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Sonoff Safety Concerns

I'm really concerned about the safety of the Sonoff devices. 


These photos show a TH-16 unit that was fed from a 13amp fused spur (240V) and feeding a 3kW fan heater. Total load was less than 13A, yet this is the second Sonoff that has self-destructed in 4 months. Although there has been a recall for the PCB track tinning, I believe the fault is with the fuse clips. That is where the charring of the board is the worst - the board has literally melted and the fuse bent over to touch the terminal block (by gravity). 


What is the rating of the clips? Schurter of Germany make some of the best, and they are only rated at 10amp (http://uk.farnell.com/…/fus…/dp/1453528…


Until this is sorted I am only running heaters on half power, and am tempted to short out the fuses, as they are protected by a 13A fuse at the spur.


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Hi, I have just experienced the same problem with my TH16. In my case I was running a water heater rated at 3kW, 230V, I measured current independently at 13A. In this use case, the system as set up was operating for at about a month, and typical operation was relay open for 20 hours out of 24, and closed and under current for about 3 hours.


The TH16 date code appears to read 2017 - 2 - 10 but is partially damaged. 

The unit was mounted sideways against a water cylinder, and there was almost nothing left of the fuse. It appears to have melted and burned a hole through the side of the housing on to the surface below, which is where I found a lump of solder mixed with glass and the remains of the fuse holder ends.



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I have just had my 3rd Sonoff fail - again driving a heater. This one was only 2kW (230V), so way below the 16A rating. It also shows that it is the fuse clips that cause the problem, not the PCB tracks. The heat from the fuse/clip junction conducts back to the PCB and melts the solder under the clips.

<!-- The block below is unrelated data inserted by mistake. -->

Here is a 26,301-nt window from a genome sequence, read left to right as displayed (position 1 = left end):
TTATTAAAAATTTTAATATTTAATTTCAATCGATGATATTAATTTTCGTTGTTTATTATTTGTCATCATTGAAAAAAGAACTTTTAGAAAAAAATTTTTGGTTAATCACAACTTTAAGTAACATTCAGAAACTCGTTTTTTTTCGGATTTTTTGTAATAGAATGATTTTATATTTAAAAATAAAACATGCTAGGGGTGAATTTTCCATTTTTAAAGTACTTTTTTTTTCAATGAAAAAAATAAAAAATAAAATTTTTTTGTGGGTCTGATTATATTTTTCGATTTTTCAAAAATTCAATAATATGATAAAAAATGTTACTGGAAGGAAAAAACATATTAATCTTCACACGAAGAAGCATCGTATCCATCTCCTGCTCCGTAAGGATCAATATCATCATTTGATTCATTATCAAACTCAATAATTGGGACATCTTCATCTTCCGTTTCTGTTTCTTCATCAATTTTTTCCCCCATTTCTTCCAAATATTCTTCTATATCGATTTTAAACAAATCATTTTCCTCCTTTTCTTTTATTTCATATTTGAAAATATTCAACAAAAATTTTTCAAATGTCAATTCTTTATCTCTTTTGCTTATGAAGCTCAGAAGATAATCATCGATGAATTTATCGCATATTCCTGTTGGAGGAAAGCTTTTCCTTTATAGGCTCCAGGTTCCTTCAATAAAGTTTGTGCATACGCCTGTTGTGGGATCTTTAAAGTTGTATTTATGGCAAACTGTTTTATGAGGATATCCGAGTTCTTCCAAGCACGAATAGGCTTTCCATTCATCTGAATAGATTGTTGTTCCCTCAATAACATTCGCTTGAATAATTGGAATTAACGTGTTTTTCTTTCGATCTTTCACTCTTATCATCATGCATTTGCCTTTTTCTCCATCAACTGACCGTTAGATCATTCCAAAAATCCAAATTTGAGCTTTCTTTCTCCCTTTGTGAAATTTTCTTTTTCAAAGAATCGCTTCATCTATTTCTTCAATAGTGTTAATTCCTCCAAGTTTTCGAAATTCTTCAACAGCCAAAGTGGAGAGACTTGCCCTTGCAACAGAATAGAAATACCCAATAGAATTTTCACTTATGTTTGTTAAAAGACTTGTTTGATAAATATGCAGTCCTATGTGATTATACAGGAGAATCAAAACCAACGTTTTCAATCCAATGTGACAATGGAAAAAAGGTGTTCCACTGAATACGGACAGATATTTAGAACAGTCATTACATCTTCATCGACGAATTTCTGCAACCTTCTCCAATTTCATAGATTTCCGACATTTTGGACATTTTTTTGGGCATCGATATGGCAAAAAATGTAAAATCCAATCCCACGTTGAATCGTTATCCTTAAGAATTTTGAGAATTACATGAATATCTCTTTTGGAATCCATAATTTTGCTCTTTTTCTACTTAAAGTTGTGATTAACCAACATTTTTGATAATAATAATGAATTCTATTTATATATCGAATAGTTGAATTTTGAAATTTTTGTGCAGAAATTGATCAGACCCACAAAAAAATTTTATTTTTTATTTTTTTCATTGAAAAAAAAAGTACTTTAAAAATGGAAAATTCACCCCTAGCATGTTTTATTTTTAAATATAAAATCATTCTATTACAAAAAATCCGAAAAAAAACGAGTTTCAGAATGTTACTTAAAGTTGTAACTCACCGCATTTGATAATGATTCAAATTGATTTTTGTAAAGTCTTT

I will be soldering a 2.5mm copper link across the fuse clips from now on. They are just not fit for purpose.


I am also concerned that there has been no comment at all from Itead on this matter - don't you care guys?


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Looks like itead have listened - have a look at the new dual Mk2:


They are using a solid link to replace the fuse!


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I blew the fuse on a Dual and need to replace it.  There are no type designations on the fuse can someone tell me what they are other than 12A 230V?  Such as AGC, AGM, neither of which is right for this unit.

 

Version 2 of the PCB now has the fuse back. Oddly mine burnt out now around the bridge rectifier and a component linked to the voltage regulator. At least this isn’t as dangerous, but it is still very odd. If only tech support had any interest.
Hello guys, I saw someone over YouTube using a contractor along with a Sonoff device. The contractor will handle the big current separately so that the Sonoff won't have to deal with the high amperage.
Hi. Isn’t the fuse is supposed to protect the item? With the fuse removed, is it a safety concern?

Can anybody confirm if the units which are failing are V1 or V2 boards and any indications as to whether the issue has been addressed?


I'm running a 2.5k heater from a TH16 (albeit for very short bursts, 5 minutes at a time maximum) but am very concerned to see examples of these switches failing like this.